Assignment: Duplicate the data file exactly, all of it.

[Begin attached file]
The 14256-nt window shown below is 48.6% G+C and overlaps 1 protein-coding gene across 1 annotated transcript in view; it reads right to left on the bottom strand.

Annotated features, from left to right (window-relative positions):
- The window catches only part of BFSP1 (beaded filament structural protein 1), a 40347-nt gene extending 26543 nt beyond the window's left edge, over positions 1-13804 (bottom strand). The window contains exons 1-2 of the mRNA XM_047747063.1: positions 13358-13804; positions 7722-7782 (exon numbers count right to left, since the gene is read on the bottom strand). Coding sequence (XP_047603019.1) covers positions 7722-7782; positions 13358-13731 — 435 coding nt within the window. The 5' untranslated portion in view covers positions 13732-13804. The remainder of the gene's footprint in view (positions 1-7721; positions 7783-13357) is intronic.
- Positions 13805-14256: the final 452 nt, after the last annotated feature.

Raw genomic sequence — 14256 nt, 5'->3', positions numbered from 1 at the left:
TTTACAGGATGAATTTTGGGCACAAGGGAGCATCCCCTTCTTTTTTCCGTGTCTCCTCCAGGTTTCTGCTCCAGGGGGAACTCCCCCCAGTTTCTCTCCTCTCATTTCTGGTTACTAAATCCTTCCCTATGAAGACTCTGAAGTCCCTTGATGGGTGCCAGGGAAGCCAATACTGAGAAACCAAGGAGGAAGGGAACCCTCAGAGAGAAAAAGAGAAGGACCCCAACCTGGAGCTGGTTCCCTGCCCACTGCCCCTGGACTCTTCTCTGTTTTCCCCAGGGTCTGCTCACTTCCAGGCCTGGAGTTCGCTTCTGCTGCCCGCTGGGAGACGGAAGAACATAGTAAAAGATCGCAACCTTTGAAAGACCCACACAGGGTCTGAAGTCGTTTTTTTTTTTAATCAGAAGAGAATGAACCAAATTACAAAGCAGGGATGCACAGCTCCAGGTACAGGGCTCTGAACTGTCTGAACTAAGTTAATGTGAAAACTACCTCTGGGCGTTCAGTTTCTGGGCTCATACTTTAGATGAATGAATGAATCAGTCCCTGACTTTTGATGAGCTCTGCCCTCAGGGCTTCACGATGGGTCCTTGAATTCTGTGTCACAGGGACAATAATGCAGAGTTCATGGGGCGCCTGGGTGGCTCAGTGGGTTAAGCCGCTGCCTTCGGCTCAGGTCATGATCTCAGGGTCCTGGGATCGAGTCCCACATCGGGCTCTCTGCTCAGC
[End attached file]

The 14256-nt window shown below is 48.6% G+C and overlaps 1 protein-coding gene across 1 annotated transcript in view; it reads right to left on the bottom strand.

Annotated features, from left to right (window-relative positions):
- The window catches only part of BFSP1 (beaded filament structural protein 1), a 40347-nt gene extending 26543 nt beyond the window's left edge, over positions 1-13804 (bottom strand). The window contains exons 1-2 of the mRNA XM_047747063.1: positions 13358-13804; positions 7722-7782 (exon numbers count right to left, since the gene is read on the bottom strand). Coding sequence (XP_047603019.1) covers positions 7722-7782; positions 13358-13731 — 435 coding nt within the window. The 5' untranslated portion in view covers positions 13732-13804. The remainder of the gene's footprint in view (positions 1-7721; positions 7783-13357) is intronic.
- Positions 13805-14256: the final 452 nt, after the last annotated feature.

Raw genomic sequence — 14256 nt, 5'->3', positions numbered from 1 at the left:
TTTACAGGATGAATTTTGGGCACAAGGGAGCATCCCCTTCTTTTTTCCGTGTCTCCTCCAGGTTTCTGCTCCAGGGGGAACTCCCCCCAGTTTCTCTCCTCTCATTTCTGGTTACTAAATCCTTCCCTATGAAGACTCTGAAGTCCCTTGATGGGTGCCAGGGAAGCCAATACTGAGAAACCAAGGAGGAAGGGAACCCTCAGAGAGAAAAAGAGAAGGACCCCAACCTGGAGCTGGTTCCCTGCCCACTGCCCCTGGACTCTTCTCTGTTTTCCCCAGGGTCTGCTCACTTCCAGGCCTGGAGTTCGCTTCTGCTGCCCGCTGGGAGACGGAAGAACATAGTAAAAGATCGCAACCTTTGAAAGACCCACACAGGGTCTGAAGTCGTTTTTTTTTTTAATCAGAAGAGAATGAACCAAATTACAAAGCAGGGATGCACAGCTCCAGGTACAGGGCTCTGAACTGTCTGAACTAAGTTAATGTGAAAACTACCTCTGGGCGTTCAGTTTCTGGGCTCATACTTTAGATGAATGAATGAATCAGTCCCTGACTTTTGATGAGCTCTGCCCTCAGGGCTTCACGATGGGTCCTTGAATTCTGTGTCACAGGGACAATAATGCAGAGTTCATGGGGCGCCTGGGTGGCTCAGTGGGTTAAGCCGCTGCCTTCGGCTCAGGTCATGATCTCAGGGTCCTGGGATCGAGTCCCACATCGGGCTCTCTGCTCAGC